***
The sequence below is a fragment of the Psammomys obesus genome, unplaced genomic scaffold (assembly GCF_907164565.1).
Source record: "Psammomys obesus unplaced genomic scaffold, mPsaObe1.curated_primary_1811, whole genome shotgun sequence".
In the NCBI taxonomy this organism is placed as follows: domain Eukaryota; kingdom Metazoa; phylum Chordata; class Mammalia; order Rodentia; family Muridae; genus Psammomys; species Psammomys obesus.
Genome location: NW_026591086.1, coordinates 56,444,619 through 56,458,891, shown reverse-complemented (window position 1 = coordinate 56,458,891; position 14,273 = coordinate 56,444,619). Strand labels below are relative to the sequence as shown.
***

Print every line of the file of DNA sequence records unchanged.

The sequence below is a fragment of the Psammomys obesus genome, unplaced genomic scaffold (assembly GCF_907164565.1).
Source record: "Psammomys obesus unplaced genomic scaffold, mPsaObe1.curated_primary_1811, whole genome shotgun sequence".
In the NCBI taxonomy this organism is placed as follows: domain Eukaryota; kingdom Metazoa; phylum Chordata; class Mammalia; order Rodentia; family Muridae; genus Psammomys; species Psammomys obesus.
Genome location: NW_026591086.1, coordinates 56,444,619 through 56,458,891, shown reverse-complemented (window position 1 = coordinate 56,458,891; position 14,273 = coordinate 56,444,619). Strand labels below are relative to the sequence as shown.